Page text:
Maggies swoop in Tasmania too
Following an ABC news article that suggested Tasmania’s magpies didn’t swoop like their mainland counterparts, we went to our Facebook community for a bit of fact checking.
And while many people agreed Tassie’s maggies weren’t as aggressive as their interstate cousins, they did identify a few hotspots for you to look out for:
- Prospect Vale and Blackstone Heights
- Davy Point Road, Montagu
- Clarence Street, Howrah
- Howrah Road
- Shoreline Shopping Centre overpass
- South Arm RSL
- Fingerpost Road, Campania
- Shark Point Road, Sorell
- Shelomith Drive, Acton Park
The use of cable ties and painted eyes hasn’t been found to deter swooping, which occurs around nests for a few weeks each year:
Tasmanians can contribute their sighting to the national Magpie Alert which maps where the swooping hotspots are: www.magpiealert.com/
Help us map Tassie bike information
A group of Bicycle Network members are working on a map of Tasmanian bike infrastructure and need your help.
The information they have so far concentrates on the Hobart city centre, but once that’s nailed down they’ll move on to other areas of the state. The map includes locations for bike shops, bike parking, water and toilets.
You can take a look at the map at biketas.org.au/Map and by clicking on the ? button you can get help on how the map works.
The ? button will also give you the chance to provide feedback on the map, route planning software they are testing and your own knowledge about bicycle infrastructure.
The group is working with a few local governments to work out how to automate the link between the Open Street Map data and their information to minimise manual additions.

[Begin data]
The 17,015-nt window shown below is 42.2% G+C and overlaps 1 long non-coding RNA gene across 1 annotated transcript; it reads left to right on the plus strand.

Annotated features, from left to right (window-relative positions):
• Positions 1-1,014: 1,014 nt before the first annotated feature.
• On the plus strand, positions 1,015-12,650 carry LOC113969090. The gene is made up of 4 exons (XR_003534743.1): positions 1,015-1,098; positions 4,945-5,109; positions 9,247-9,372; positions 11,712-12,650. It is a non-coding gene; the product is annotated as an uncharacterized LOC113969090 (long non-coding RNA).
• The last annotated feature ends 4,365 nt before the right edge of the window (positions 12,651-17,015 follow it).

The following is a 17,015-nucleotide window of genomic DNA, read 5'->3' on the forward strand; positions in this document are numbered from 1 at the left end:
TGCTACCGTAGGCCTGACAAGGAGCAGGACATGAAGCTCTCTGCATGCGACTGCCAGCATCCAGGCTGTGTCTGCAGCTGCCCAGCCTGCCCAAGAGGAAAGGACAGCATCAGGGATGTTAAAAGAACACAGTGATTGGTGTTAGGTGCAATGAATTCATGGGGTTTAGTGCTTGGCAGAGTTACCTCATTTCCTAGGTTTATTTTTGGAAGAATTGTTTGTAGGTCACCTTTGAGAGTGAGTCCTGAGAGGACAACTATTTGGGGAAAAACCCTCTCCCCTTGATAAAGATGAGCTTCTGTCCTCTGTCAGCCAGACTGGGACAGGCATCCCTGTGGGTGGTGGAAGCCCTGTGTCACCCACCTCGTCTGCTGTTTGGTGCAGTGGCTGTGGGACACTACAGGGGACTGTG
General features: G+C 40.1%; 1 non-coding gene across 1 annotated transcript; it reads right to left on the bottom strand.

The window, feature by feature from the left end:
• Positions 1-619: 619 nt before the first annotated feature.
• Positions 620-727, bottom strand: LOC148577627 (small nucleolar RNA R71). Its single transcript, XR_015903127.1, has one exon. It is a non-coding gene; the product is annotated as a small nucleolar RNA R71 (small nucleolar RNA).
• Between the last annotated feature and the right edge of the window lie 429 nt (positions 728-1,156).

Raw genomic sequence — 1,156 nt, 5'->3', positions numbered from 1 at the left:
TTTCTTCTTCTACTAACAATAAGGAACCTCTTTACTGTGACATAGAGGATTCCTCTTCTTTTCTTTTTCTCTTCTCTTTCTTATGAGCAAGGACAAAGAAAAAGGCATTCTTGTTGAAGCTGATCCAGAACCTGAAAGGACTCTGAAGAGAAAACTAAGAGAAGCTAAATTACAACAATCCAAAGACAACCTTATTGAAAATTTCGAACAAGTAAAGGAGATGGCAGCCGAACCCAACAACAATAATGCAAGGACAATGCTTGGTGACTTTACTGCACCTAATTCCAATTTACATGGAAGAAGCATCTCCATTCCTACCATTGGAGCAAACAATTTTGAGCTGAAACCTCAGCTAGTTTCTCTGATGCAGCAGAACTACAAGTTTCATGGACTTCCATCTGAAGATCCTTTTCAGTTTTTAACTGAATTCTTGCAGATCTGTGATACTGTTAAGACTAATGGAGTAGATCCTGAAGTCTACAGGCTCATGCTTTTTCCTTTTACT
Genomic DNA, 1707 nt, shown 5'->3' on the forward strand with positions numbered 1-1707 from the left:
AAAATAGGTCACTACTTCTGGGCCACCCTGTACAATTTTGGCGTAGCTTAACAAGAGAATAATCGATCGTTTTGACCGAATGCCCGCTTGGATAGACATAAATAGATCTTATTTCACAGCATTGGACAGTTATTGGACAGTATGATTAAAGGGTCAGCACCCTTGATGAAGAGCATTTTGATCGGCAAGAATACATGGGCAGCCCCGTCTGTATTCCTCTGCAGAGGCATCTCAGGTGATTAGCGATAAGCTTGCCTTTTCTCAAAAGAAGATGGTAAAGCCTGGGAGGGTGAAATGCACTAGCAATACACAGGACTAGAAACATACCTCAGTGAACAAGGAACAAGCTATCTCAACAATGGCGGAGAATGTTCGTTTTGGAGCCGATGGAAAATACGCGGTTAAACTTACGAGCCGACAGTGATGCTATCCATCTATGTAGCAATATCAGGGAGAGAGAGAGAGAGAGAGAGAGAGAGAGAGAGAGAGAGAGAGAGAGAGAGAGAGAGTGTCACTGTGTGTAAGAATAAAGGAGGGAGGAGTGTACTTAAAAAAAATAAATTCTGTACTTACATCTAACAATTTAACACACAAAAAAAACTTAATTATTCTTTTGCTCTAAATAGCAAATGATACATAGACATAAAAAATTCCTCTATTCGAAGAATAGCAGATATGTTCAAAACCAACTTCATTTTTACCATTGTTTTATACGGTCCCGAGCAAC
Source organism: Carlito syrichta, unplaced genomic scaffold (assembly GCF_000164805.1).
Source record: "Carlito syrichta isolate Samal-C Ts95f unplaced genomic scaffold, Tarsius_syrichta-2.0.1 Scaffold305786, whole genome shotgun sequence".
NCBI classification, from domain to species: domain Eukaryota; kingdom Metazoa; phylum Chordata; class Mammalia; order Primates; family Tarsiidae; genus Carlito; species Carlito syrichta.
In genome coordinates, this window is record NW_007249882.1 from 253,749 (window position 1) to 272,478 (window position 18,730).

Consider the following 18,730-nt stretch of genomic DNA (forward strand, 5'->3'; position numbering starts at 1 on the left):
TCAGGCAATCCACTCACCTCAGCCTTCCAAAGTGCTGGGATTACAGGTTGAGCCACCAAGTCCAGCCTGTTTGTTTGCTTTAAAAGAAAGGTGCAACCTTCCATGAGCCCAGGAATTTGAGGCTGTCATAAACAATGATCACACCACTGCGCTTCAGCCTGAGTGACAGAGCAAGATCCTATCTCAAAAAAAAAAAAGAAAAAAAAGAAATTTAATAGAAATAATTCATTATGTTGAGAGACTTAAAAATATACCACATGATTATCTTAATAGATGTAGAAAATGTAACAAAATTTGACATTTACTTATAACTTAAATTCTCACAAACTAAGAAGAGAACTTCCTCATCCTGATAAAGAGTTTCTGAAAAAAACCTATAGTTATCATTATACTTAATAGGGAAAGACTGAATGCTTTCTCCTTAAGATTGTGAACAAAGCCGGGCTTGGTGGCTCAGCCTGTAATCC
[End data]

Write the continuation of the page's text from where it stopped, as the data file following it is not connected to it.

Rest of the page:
If you are interested in being more involved in the mapping exercise, please email Greg at Greg.Dutkowski@gmail.com.
Kingston looking for ideas for main road
Kingborough Council is looking for ideas to improve the Channel Highway through the Kingston shopping centre via an online survey.
Mayor Dean Winter describes central Kingston as a “mess” and said more than $2 million had been budgeted to fix the highway and build a new bus interchange.
“The activation of our central business district is a critical step to reduce congestion by making Kingston a more convenient place to do business, work and shop,” Mr Winter said.
The on-road bike lane through the strip is narrow and disappears at exactly the times you need more certainty of your place on the road. There is no clear signage for how bike riders can link to other paths or lanes and there is little convenient bike parking.
The council has engaged consultants Placescore to find out what the community wants to develop a master plan for the town centre, and you can contribute via an online survey.
The survey closes on 18 November, and some people will go into the running for gift vouchers to local shops.
Hobart bike kitchen helping students, tourists get rolling
If you haven’t come across the Hobart Bike Kitchen before, this handy short film tells you all you need to know about their efforts to get more people riding.
Students, tourists and lapsed riders are encouraged to build their own bike from donated frames and parts in the Sunday sessions which are about empowering people with the skills the need to keep their bike operational.
The kitchen is open Sunday afternoons between 1 and 4 pm in the backyard of the Wilderness Society building at 130 Davey Street – check their Facebook page for more details.
North Hobart misses bike parking opportunity
The redesign of North’s Hobart’s Swan Street Park has been signed off by Hobart Council, although bike parking didn’t make it in despite it being called for during the public comment period.
That area of North Hobart has limited bike parking opportunities and demand from patrons of the State Theatre, Winston pub and Born in Brunswick restaurant.
It’s disappointing to see that of the list of issues raised by the public bike parking seems to be the only one that did not make it into the redesign.
Instead, the council has said it is “exploring possible opportunities to install bike parking adjacent to the park”. As there is limited space on the footpath it’s difficult to see where effective bike parking may be installed other than converting one of the on-street car parks.